A total of eight contactors have been installed, four "normal" for the slingshots right/left and flipper finger right/left and four bigger ones for the bumper simulation. I have chosen the larger ones because the bumpers in the pinball machines usually sounds a bit fatter. You can hear the difference in the test video below very good. Before that I've measured the power consumption of the large contactors because I wasn't sure if the LedWiz goes along with this. They need about 330 mA, which is not a problem for a short time, even if sometimes more contactors are switching simultaneously. Don't forget the freewheeling diode between the positive and negative contact of the contractors - these serve to protect against overvoltage (in this case, the coil of the contactor) that is obtained when shutting down an inductive DC load.

Large and normal contactors for the force feedback of the slingshots, bumper and flipper finger
Large and normal contactors for the force feedback of the slingshots, bumper and flipper finger

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Last weekend I've sawn the holes for the speakers into the plexiglass disk. After that I've taped the recesses for the monitor and dot matrix display and painted the back of the pane with black spray paint. The next day I was finally able to install everything together with the wooden frame in the backbox. I only have to install the cover of the loudspeakers the next days.

What's left to do now?

  • Backbox back plane with 2 fans and white high-power LED stripes
  • wooden board with 5 RGB LED flasher above the pinball playfield
  • speaker covers on backglass
  • Switch to cut off the contactors, so we can play pinball in "silent mode"
backglass with installed 27 inch monitor, dmd and louspeakers
backglass with installed 27 inch monitor, dmd and louspeakers

 

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Next, the replay knocker and the shaker on LedWiz were connected. The knocker knocks very loud when you win a free game. It's connected via an extra switching relay, because it draws about 3 amps at 24 volts, which is too much for the LedWiz to drive. The shaker is a greater vibration motor which starts as a mechanical feedback during certain actions in some tables. The LedWiz controls here a Dual-H-Bridge, which provides the necessary power. The vibration strenght is adjustable from "off" to "very much" - also controlled by the pinball tables.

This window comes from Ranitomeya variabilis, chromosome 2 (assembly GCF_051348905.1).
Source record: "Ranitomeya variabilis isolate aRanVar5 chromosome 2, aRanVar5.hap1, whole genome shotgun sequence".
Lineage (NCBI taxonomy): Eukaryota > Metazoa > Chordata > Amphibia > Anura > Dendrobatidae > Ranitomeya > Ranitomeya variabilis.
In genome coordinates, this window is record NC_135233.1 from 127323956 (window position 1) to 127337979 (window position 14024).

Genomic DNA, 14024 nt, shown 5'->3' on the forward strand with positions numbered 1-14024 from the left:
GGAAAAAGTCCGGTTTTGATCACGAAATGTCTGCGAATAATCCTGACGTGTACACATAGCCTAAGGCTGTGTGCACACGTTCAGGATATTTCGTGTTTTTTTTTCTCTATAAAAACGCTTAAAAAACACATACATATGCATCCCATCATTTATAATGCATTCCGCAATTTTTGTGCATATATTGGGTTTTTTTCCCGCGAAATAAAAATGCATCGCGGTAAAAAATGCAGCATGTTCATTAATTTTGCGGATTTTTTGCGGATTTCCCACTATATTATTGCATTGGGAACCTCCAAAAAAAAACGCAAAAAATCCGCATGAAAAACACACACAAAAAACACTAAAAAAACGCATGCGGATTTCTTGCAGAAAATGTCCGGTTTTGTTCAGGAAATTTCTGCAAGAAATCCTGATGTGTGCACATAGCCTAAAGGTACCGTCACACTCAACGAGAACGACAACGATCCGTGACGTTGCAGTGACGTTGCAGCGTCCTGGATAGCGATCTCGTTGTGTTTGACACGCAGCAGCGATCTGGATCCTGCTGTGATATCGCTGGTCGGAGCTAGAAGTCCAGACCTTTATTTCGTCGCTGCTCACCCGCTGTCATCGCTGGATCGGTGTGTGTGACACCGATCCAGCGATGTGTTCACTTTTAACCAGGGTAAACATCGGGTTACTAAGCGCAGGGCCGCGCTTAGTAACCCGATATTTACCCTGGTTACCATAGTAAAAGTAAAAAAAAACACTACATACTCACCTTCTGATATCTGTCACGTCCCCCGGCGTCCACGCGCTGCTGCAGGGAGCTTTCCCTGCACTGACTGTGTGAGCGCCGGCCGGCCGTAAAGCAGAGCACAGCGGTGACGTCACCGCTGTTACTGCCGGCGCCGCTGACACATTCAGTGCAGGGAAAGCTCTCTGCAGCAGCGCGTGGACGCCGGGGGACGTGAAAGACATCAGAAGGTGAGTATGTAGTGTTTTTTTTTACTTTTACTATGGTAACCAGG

In the last picture you can see the intermediate result. Since it was too confusing with all the wiring, I installed a few old cable channels on the sides.

 

LedWiz with Dual-H-Bridge
LedWiz with Dual-H-Bridge
a view into the pinball cabinet
a view into the pinball cabinet
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I worried a little bit about the attachment of the 27-inch backglass monitor and the DMD in the backbox from the pinball. I've had indeed a solution, but I wasn't very happy with it and it would have been quite a botch - I'm just not a timber worm, but rather an electronic technician. Fortunately, I've got support from Thomas Beckmann, who is working on a DIY Visual Pinball cabinet with his buddy for themselves and with whom I am in contact regularly for sharing experiences since some time. He had a wooden frame left over from his project, which I could use directly with a small adjustment. At this point, many thanks to Thomas for his support, the frame takes me forward a big step.

I also ordered a proper Plexiglas bezel from a Plexiglas shop - with this shop I've had good experiences on my retro arcade project.

wooden frame for mounting the 27 inch monitor, the DMD and the loudspeakers into the backbox
wooden frame for mounting the 27 inch monitor, the DMD and the loudspeakers into the backbox
wooden frame in the backbox
wooden frame in the backbox
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Currently it's going quite well. The LedWiz board which controls the output of the lamps, contactors, shaker, knocker etc., was easily deployed and configured in Visual Pinball. Depending on the pinball table, the player gets differents force feedbacks. First I wired the lighting of the buttons and the coin slot to the LedWiz. Three buttons are configured for "Start Game", "Extra Ball" and "Exit". The coin button simulates the coin insert. And pressing the plunger causes an "Enter." 

Here is a short video and a picture of the button setup:

 

button setup with illumination
button setup with illumination